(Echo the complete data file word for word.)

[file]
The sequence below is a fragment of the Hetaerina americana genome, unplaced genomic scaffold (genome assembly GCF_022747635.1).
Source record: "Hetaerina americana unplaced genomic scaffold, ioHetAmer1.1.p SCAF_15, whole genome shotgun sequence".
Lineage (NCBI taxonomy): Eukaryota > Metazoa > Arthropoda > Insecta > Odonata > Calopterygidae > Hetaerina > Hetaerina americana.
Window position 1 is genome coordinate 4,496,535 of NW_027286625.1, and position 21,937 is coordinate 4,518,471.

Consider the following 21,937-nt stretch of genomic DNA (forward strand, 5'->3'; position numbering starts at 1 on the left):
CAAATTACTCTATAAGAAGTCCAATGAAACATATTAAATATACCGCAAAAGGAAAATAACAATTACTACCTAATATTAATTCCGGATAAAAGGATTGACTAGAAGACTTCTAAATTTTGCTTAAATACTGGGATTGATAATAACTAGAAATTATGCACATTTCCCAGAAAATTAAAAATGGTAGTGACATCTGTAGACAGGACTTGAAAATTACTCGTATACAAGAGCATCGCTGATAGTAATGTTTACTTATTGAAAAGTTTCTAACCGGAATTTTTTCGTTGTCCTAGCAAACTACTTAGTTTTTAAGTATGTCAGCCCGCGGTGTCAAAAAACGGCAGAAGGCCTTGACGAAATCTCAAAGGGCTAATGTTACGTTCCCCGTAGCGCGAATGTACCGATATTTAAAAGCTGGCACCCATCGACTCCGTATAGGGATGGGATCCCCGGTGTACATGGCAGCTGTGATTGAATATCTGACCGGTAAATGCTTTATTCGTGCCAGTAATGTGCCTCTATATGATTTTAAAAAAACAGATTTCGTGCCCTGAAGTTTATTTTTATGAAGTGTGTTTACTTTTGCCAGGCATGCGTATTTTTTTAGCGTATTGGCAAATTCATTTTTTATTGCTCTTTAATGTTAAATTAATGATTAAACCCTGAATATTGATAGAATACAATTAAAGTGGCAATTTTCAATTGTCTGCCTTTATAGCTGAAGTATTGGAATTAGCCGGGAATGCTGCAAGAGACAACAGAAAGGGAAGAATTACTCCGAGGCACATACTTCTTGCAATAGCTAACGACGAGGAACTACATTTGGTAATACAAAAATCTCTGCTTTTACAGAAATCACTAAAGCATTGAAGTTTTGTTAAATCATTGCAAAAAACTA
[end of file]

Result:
The sequence below is a fragment of the Hetaerina americana genome, unplaced genomic scaffold (genome assembly GCF_022747635.1).
Source record: "Hetaerina americana unplaced genomic scaffold, ioHetAmer1.1.p SCAF_15, whole genome shotgun sequence".
Lineage (NCBI taxonomy): Eukaryota > Metazoa > Arthropoda > Insecta > Odonata > Calopterygidae > Hetaerina > Hetaerina americana.
Window position 1 is genome coordinate 4,496,535 of NW_027286625.1, and position 21,937 is coordinate 4,518,471.

Consider the following 21,937-nt stretch of genomic DNA (forward strand, 5'->3'; position numbering starts at 1 on the left):
CAAATTACTCTATAAGAAGTCCAATGAAACATATTAAATATACCGCAAAAGGAAAATAACAATTACTACCTAATATTAATTCCGGATAAAAGGATTGACTAGAAGACTTCTAAATTTTGCTTAAATACTGGGATTGATAATAACTAGAAATTATGCACATTTCCCAGAAAATTAAAAATGGTAGTGACATCTGTAGACAGGACTTGAAAATTACTCGTATACAAGAGCATCGCTGATAGTAATGTTTACTTATTGAAAAGTTTCTAACCGGAATTTTTTCGTTGTCCTAGCAAACTACTTAGTTTTTAAGTATGTCAGCCCGCGGTGTCAAAAAACGGCAGAAGGCCTTGACGAAATCTCAAAGGGCTAATGTTACGTTCCCCGTAGCGCGAATGTACCGATATTTAAAAGCTGGCACCCATCGACTCCGTATAGGGATGGGATCCCCGGTGTACATGGCAGCTGTGATTGAATATCTGACCGGTAAATGCTTTATTCGTGCCAGTAATGTGCCTCTATATGATTTTAAAAAAACAGATTTCGTGCCCTGAAGTTTATTTTTATGAAGTGTGTTTACTTTTGCCAGGCATGCGTATTTTTTTAGCGTATTGGCAAATTCATTTTTTATTGCTCTTTAATGTTAAATTAATGATTAAACCCTGAATATTGATAGAATACAATTAAAGTGGCAATTTTCAATTGTCTGCCTTTATAGCTGAAGTATTGGAATTAGCCGGGAATGCTGCAAGAGACAACAGAAAGGGAAGAATTACTCCGAGGCACATACTTCTTGCAATAGCTAACGACGAGGAACTACATTTGGTAATACAAAAATCTCTGCTTTTACAGAAATCACTAAAGCATTGAAGTTTTGTTAAATCATTGCAAAAAACTA